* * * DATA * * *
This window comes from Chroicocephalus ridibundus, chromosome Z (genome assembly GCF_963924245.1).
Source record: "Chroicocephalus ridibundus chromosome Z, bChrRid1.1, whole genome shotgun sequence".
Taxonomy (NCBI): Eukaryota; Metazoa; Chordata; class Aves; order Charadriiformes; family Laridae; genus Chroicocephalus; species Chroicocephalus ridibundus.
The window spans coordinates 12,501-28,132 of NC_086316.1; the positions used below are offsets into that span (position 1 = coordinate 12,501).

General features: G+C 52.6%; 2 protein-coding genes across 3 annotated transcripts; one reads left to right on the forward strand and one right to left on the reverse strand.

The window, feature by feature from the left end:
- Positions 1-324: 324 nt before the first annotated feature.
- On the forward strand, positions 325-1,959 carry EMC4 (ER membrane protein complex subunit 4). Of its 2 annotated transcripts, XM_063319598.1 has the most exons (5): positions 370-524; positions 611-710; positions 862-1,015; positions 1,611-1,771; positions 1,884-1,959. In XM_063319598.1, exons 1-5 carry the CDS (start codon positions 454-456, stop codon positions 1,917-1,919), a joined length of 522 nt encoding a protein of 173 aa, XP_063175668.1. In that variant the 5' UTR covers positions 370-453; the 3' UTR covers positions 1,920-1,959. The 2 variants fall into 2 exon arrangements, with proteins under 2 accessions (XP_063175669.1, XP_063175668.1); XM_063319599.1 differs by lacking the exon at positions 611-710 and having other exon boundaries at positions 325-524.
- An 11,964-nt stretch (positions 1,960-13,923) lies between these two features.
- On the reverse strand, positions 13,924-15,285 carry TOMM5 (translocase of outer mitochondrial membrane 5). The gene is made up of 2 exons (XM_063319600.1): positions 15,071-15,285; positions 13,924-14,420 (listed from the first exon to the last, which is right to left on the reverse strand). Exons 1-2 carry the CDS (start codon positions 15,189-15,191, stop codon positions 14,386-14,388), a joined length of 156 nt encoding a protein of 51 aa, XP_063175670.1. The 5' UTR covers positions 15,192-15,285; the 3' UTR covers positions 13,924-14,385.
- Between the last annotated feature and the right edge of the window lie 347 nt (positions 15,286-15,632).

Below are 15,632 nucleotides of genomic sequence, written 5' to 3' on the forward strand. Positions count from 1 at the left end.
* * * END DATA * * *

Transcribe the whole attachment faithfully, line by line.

This window comes from Chroicocephalus ridibundus, chromosome Z (genome assembly GCF_963924245.1).
Source record: "Chroicocephalus ridibundus chromosome Z, bChrRid1.1, whole genome shotgun sequence".
Taxonomy (NCBI): Eukaryota; Metazoa; Chordata; class Aves; order Charadriiformes; family Laridae; genus Chroicocephalus; species Chroicocephalus ridibundus.
The window spans coordinates 12,501-28,132 of NC_086316.1; the positions used below are offsets into that span (position 1 = coordinate 12,501).

General features: G+C 52.6%; 2 protein-coding genes across 3 annotated transcripts; one reads left to right on the forward strand and one right to left on the reverse strand.

The window, feature by feature from the left end:
- Positions 1-324: 324 nt before the first annotated feature.
- On the forward strand, positions 325-1,959 carry EMC4 (ER membrane protein complex subunit 4). Of its 2 annotated transcripts, XM_063319598.1 has the most exons (5): positions 370-524; positions 611-710; positions 862-1,015; positions 1,611-1,771; positions 1,884-1,959. In XM_063319598.1, exons 1-5 carry the CDS (start codon positions 454-456, stop codon positions 1,917-1,919), a joined length of 522 nt encoding a protein of 173 aa, XP_063175668.1. In that variant the 5' UTR covers positions 370-453; the 3' UTR covers positions 1,920-1,959. The 2 variants fall into 2 exon arrangements, with proteins under 2 accessions (XP_063175669.1, XP_063175668.1); XM_063319599.1 differs by lacking the exon at positions 611-710 and having other exon boundaries at positions 325-524.
- An 11,964-nt stretch (positions 1,960-13,923) lies between these two features.
- On the reverse strand, positions 13,924-15,285 carry TOMM5 (translocase of outer mitochondrial membrane 5). The gene is made up of 2 exons (XM_063319600.1): positions 15,071-15,285; positions 13,924-14,420 (listed from the first exon to the last, which is right to left on the reverse strand). Exons 1-2 carry the CDS (start codon positions 15,189-15,191, stop codon positions 14,386-14,388), a joined length of 156 nt encoding a protein of 51 aa, XP_063175670.1. The 5' UTR covers positions 15,192-15,285; the 3' UTR covers positions 13,924-14,385.
- Between the last annotated feature and the right edge of the window lie 347 nt (positions 15,286-15,632).

Below are 15,632 nucleotides of genomic sequence, written 5' to 3' on the forward strand. Positions count from 1 at the left end.